J. S. Coleman
Wednesday evening, March 26th
Today we have had very good sleighing- logs have come in, to the mill very lively. Yesterday was very stormy, snow fell 10 inches. On Monday was my birth day; and if I had time I should like to make some pleasing reflections; on this event. My mind turns back to the happy seasons of my life, like the scattered woods over the vast prairies of the west and South; they seem as the sunny spots of my life; with almost a holy feeling, and quite so since I was converted to God.
Thursday, May 15, 1834
This morning the snow was seven inches deep, in some places a foot, ice was an inch thick.
We have moved into a new house. A long time has elapsed since I have written in this little Journal of events. Things have gone very well with us during the last Summer and Autumn. I have had to work very, very hard. I believe I feel willing to work with my hands for a subsistance; but I cannot endure such hard labor for many years.
January 23, 1835
This day my wife has presented me with a fine Daughter. This is a joyful event. May she live, and may we train her up in the nesture and admonition of the Lord. We have had the coldest January that has been experienced for thirty years; The thermometer ranging thirty five & six below zero.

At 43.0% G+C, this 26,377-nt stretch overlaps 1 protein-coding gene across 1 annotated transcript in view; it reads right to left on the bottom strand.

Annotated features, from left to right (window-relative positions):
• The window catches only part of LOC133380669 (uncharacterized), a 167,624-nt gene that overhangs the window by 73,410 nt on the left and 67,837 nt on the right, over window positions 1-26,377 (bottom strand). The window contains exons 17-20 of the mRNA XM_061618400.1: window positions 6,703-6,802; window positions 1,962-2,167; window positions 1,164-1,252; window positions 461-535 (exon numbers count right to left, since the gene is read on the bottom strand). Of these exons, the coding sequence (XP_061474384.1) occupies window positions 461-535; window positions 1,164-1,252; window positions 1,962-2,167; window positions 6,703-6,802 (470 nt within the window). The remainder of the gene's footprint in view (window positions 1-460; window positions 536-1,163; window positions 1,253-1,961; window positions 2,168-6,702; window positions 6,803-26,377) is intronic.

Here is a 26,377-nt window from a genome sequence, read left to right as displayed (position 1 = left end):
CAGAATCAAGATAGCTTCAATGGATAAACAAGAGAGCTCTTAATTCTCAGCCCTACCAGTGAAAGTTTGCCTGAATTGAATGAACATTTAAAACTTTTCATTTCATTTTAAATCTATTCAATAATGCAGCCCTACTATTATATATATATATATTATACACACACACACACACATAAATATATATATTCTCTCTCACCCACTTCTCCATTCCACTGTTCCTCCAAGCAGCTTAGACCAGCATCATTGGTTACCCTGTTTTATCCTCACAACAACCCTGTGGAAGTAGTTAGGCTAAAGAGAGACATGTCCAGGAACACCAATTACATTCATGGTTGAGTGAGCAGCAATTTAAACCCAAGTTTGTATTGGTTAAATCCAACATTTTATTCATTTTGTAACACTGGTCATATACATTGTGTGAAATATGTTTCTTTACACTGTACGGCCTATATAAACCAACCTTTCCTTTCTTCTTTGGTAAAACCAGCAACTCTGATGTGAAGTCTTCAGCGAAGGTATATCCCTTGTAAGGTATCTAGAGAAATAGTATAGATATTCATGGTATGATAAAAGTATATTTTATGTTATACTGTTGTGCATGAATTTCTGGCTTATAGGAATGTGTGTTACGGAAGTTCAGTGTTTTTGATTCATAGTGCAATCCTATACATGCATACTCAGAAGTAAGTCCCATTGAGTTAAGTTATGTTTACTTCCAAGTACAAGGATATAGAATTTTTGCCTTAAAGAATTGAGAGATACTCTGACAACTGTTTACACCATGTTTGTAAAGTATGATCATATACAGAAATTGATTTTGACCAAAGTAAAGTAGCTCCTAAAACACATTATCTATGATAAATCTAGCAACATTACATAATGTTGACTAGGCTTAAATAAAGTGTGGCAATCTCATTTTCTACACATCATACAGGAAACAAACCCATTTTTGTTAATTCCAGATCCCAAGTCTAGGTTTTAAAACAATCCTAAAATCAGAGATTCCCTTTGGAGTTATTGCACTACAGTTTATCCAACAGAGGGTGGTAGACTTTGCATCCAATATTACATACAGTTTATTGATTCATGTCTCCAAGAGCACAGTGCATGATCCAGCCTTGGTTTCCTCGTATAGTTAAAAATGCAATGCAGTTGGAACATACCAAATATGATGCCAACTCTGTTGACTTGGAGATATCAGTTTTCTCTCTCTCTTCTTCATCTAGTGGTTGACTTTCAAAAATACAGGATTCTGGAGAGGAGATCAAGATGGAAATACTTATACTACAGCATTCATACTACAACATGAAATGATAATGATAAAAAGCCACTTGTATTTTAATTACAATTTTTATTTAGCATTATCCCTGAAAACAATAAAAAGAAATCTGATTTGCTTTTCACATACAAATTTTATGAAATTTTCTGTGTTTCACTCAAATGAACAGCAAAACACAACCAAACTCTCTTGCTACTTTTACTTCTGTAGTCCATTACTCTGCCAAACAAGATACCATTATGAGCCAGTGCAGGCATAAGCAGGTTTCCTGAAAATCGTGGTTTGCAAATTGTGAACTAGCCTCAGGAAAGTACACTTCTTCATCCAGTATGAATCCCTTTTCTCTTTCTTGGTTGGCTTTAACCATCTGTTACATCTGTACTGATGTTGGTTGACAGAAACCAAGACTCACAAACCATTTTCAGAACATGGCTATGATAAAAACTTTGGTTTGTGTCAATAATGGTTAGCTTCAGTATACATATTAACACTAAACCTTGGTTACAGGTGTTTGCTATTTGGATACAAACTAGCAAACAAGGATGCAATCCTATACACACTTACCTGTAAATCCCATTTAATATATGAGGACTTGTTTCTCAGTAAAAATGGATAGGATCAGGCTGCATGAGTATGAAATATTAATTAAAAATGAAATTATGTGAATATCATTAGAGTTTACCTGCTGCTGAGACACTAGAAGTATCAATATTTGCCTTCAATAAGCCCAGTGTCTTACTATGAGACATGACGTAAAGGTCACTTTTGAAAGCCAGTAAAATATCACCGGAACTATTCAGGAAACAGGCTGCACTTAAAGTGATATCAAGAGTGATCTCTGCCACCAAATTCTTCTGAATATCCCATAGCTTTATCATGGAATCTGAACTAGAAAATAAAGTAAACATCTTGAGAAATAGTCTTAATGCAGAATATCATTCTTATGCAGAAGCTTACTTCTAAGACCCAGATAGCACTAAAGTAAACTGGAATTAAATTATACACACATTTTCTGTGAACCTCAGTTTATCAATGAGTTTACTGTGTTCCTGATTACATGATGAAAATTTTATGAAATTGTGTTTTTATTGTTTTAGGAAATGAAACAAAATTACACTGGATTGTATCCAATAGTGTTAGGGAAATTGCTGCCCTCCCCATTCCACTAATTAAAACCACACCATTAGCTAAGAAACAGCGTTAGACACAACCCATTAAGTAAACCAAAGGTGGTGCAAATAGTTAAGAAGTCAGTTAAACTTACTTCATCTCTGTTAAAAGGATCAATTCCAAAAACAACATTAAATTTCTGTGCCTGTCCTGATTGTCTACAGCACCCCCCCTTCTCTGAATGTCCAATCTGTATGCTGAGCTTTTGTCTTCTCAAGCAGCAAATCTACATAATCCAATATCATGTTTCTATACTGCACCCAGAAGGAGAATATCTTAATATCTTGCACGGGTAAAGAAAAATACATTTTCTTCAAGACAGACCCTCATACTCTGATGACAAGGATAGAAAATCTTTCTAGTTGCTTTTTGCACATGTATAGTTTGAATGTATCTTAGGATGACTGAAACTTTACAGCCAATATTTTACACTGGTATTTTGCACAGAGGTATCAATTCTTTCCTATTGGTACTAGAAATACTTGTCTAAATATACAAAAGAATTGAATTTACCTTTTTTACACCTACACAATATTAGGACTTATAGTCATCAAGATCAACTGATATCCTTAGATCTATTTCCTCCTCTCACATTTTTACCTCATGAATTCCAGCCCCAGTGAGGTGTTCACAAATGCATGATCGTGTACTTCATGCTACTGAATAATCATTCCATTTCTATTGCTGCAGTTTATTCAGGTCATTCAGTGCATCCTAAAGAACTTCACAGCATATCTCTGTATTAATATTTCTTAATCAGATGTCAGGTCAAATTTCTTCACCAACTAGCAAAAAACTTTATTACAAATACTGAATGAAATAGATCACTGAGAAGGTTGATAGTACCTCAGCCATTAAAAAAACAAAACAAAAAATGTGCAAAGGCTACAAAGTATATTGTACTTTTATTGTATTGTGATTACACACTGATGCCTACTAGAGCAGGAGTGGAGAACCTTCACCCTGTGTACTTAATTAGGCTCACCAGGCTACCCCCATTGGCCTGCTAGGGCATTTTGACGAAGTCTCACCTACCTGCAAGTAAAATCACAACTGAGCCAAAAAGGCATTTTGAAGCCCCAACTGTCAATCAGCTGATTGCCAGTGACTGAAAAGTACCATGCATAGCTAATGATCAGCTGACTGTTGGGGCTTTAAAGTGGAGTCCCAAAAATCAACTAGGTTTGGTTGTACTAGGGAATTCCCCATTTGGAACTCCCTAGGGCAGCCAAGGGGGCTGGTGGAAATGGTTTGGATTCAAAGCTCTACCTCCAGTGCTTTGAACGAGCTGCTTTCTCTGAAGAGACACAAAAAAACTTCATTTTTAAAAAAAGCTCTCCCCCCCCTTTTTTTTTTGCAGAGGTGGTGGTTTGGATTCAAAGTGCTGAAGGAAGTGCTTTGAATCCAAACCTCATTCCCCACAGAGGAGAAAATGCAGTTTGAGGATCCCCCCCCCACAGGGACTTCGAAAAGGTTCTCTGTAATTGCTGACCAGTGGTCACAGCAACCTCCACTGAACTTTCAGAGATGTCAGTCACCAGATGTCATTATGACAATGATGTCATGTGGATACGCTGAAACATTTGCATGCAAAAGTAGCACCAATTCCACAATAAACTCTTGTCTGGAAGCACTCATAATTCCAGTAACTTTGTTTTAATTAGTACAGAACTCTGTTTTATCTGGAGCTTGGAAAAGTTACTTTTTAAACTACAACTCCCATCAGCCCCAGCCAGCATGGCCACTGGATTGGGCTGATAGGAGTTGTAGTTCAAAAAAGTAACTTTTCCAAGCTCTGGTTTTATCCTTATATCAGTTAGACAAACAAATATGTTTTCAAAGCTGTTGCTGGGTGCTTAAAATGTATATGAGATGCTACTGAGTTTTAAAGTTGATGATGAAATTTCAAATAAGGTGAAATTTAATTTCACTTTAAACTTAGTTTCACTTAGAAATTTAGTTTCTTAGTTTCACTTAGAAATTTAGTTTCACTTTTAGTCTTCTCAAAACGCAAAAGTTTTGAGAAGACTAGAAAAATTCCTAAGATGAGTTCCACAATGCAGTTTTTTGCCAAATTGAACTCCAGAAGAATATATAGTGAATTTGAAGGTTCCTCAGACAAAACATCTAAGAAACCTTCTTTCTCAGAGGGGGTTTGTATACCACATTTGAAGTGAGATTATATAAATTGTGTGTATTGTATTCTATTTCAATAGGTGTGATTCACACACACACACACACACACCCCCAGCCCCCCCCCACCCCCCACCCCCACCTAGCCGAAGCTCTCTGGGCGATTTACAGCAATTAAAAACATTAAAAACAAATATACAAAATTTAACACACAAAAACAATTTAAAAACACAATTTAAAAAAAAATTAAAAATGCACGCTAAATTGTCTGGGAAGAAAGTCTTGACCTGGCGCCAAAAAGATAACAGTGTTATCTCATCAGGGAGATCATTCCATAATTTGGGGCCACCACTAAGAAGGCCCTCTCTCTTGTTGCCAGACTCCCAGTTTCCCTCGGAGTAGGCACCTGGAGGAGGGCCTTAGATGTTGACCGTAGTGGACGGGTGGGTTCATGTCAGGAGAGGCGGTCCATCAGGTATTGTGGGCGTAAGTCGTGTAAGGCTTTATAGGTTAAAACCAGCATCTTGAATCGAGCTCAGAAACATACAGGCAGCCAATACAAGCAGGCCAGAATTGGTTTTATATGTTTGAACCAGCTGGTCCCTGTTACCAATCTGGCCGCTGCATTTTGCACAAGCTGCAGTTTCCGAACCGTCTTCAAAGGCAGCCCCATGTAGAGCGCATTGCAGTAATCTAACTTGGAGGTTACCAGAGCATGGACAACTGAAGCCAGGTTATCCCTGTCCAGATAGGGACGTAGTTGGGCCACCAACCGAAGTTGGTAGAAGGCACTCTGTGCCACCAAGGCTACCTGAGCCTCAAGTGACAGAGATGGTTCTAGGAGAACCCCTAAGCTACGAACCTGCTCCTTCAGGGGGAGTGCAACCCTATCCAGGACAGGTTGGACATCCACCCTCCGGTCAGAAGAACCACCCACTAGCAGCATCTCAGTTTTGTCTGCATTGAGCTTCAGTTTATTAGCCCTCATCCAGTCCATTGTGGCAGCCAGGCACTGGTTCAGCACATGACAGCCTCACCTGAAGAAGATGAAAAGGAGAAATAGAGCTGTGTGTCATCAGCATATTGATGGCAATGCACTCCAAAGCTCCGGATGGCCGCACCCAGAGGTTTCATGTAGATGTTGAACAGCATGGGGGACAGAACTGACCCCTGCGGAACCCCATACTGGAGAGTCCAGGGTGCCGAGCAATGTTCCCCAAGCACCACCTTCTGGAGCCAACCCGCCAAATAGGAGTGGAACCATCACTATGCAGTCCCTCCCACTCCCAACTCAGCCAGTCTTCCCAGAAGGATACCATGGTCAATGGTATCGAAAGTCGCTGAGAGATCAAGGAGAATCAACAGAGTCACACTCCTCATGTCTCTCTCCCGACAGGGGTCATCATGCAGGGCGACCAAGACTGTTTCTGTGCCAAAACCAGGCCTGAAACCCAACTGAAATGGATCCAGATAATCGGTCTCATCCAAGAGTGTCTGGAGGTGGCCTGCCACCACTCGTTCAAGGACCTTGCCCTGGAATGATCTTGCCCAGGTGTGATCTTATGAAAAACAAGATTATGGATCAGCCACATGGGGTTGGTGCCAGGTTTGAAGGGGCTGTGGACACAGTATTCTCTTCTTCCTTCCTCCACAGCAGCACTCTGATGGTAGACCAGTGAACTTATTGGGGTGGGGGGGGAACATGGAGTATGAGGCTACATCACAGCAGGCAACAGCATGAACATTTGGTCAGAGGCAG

My wife, I carried to Rome, to her fathers four days ago, and I now feel quite lonesome. It is now Sunday eve and I am unable to attend prayer meeting, having been hurt yesterday severely from the turning over of a sled- the effects of which I fear will affect me through life.
Whitestown, Tues. 24 March
I am this day 26 years old. I have been to Rome this day with a cutter; sleighing tolerable good. My sister Electa is very sick, so that we do not expect her to live but a few days. My Sister, Lucy Evans died very suddenly on the 24 of Dec last. Oh we felt very bad on that occasion, it has had a salutary effect upon my mind & I hope it will upon other.
March 31, 1835
My Sister, Electa died this morning about one o'clock with the Typhus Fever. Oh how sad, how gloomy, and how solemn, are my feelings. She was very dear to me, more so than any of the other sisters. But my other sisters double dear to me now my favorite one is dead. Electa had lived at our (my) house, considerable for about a year. But she has gone, gone to the eternal world. Fryday- yesterday we buried our sister. Oh what a trying time. We wept bitter tears; Our sister was so kind, so mild, and cheerful, in life.
Tuesday April 7, 1835
My mind feels calm & tranquil. I feel to bow to the will of Heaven, in all its dispensations we live, we think, very happy. I have to work very hard, but perhaps this sweetens life; If I were more idle, perhaps we should not love each other so well.
June 29, 1835
Monday evening- I rejoice that I yet have health.- I rejoice that I yet love the Lord: I am blest Spiritually and Temporarily; Things go very well with me.
Saturday, Jan 23, 1836
I feel yet thankful to my Heavenly Father for his mercies;- We are blest with life and health, and every necessary comfort. Our little Flora Ann is one year old this day. I think we have been most wonderfully blest in Temporal things, for a year past we have had no sickness; Every day has brought its good, and evil; but the good far outweighs the evil. We are happy and contended.
Jan 24, 1836